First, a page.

> >his diet as hard as he can, no matter what. Fanatics are like that. It is very unlikely that you
    > >will get good, medically-sound diet advice from him. Look elsewhere for unbiased diet advice.
    >
    > ...............
    >
    > Matt -
    >
    > You have double posted your message

    Stephen, it is *me* that did it, not Matt.

    I did it for a purpose. The more I experience tinnitus, the more I am convinced that this being
    named T should be treated INTER-DEPARTMENTALLY or with a multi-approach. The ringing in our ears may
    signal something imbalanced in our heart, or our lung, or our kidney.

    I would refrain from doing that if that disturbed participants.

    Merry X'mas

    FP
    ==================================

    - both on sci.med.cardiology and
    > on alt.support.tinnitus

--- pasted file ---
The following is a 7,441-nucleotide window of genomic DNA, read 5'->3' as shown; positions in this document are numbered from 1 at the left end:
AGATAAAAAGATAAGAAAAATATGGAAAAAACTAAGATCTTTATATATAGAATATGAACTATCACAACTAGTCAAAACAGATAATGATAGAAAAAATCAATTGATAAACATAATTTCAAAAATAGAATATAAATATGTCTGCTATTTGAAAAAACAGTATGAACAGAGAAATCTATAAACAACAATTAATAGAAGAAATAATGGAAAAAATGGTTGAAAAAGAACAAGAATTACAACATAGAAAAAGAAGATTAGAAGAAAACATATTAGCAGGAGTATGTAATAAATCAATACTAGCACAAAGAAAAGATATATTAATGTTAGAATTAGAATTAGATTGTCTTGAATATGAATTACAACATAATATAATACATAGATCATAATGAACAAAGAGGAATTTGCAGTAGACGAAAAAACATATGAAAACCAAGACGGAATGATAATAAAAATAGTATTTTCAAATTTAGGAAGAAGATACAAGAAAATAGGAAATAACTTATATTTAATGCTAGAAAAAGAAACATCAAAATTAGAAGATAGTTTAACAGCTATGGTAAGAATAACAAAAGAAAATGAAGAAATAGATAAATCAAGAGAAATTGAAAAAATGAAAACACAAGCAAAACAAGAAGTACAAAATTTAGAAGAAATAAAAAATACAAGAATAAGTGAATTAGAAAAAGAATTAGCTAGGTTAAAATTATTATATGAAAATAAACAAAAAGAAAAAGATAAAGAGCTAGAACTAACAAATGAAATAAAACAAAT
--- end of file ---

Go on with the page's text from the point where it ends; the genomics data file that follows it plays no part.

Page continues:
>
    > I cannot make recommendations or requests regarding *this* newsgroup, but on alt.support.tinnitus
    > we have - through trial and (a lot of) error - found that ad hominem attacks (no matter how
    > cleverly cloaked) ultimately serve no purpose but to reflect poorly on the attacker and to detract
    > from the value of the newsgroup. If you are going to insist on double-posting, I very respectfully
    > request that - at least for the purposes of alt.support.tinnitus - you please consider confining
    > your comments to the merits (or lack thereof) of the various issues and refrain from making
    > derogatory comments about the people espousing those issues.
    >
    > A happy and healthy holiday season to all - and the very best for the New Year.
    >
    > Thanks much -
    >
    > smn
     
  10. Steve

    Steve Guest

    On Sun, 21 Dec 2003 21:10:51 -0500, francispoon wrote
    (in message <[email protected]>):

    > Stephen Nagler <[email protected]> wrote in message
    > news:<[email protected]>...

    >> On Sun, 21 Dec 2003 09:04:54 -0800, [email protected] wrote:

    [Snip]

    Both you guys crack me up :)

    You apologize to a guy in alt.support.tinnitus but post it only in sci.med.cardiology :)

    You must be applying Chung-logic :)

    --

    Steve